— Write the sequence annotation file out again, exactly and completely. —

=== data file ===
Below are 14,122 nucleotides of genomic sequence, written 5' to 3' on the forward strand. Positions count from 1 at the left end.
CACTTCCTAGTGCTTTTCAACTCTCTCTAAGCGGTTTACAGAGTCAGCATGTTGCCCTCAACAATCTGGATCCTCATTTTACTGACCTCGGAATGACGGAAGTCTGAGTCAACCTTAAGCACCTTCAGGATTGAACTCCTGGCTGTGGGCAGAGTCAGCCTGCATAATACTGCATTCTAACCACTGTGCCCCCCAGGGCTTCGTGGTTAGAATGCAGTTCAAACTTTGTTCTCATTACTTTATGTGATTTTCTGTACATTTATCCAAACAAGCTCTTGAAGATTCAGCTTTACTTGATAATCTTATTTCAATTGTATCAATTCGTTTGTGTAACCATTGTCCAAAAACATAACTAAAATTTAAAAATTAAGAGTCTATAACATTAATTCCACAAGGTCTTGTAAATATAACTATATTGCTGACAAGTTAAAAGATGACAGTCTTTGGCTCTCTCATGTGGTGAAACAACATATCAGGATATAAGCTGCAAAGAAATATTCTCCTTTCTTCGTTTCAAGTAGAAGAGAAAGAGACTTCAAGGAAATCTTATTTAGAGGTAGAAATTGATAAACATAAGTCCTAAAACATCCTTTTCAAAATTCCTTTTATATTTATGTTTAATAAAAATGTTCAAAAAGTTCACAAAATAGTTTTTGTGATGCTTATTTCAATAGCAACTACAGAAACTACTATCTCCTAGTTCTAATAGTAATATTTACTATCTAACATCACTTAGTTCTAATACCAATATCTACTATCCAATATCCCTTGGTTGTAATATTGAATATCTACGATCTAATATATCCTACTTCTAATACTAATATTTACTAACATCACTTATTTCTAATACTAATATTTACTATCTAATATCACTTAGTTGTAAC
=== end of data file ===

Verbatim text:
Below are 14,122 nucleotides of genomic sequence, written 5' to 3' on the forward strand. Positions count from 1 at the left end.
CACTTCCTAGTGCTTTTCAACTCTCTCTAAGCGGTTTACAGAGTCAGCATGTTGCCCTCAACAATCTGGATCCTCATTTTACTGACCTCGGAATGACGGAAGTCTGAGTCAACCTTAAGCACCTTCAGGATTGAACTCCTGGCTGTGGGCAGAGTCAGCCTGCATAATACTGCATTCTAACCACTGTGCCCCCCAGGGCTTCGTGGTTAGAATGCAGTTCAAACTTTGTTCTCATTACTTTATGTGATTTTCTGTACATTTATCCAAACAAGCTCTTGAAGATTCAGCTTTACTTGATAATCTTATTTCAATTGTATCAATTCGTTTGTGTAACCATTGTCCAAAAACATAACTAAAATTTAAAAATTAAGAGTCTATAACATTAATTCCACAAGGTCTTGTAAATATAACTATATTGCTGACAAGTTAAAAGATGACAGTCTTTGGCTCTCTCATGTGGTGAAACAACATATCAGGATATAAGCTGCAAAGAAATATTCTCCTTTCTTCGTTTCAAGTAGAAGAGAAAGAGACTTCAAGGAAATCTTATTTAGAGGTAGAAATTGATAAACATAAGTCCTAAAACATCCTTTTCAAAATTCCTTTTATATTTATGTTTAATAAAAATGTTCAAAAAGTTCACAAAATAGTTTTTGTGATGCTTATTTCAATAGCAACTACAGAAACTACTATCTCCTAGTTCTAATAGTAATATTTACTATCTAACATCACTTAGTTCTAATACCAATATCTACTATCCAATATCCCTTGGTTGTAATATTGAATATCTACGATCTAATATATCCTACTTCTAATACTAATATTTACTAACATCACTTATTTCTAATACTAATATTTACTATCTAATATCACTTAGTTGTAAC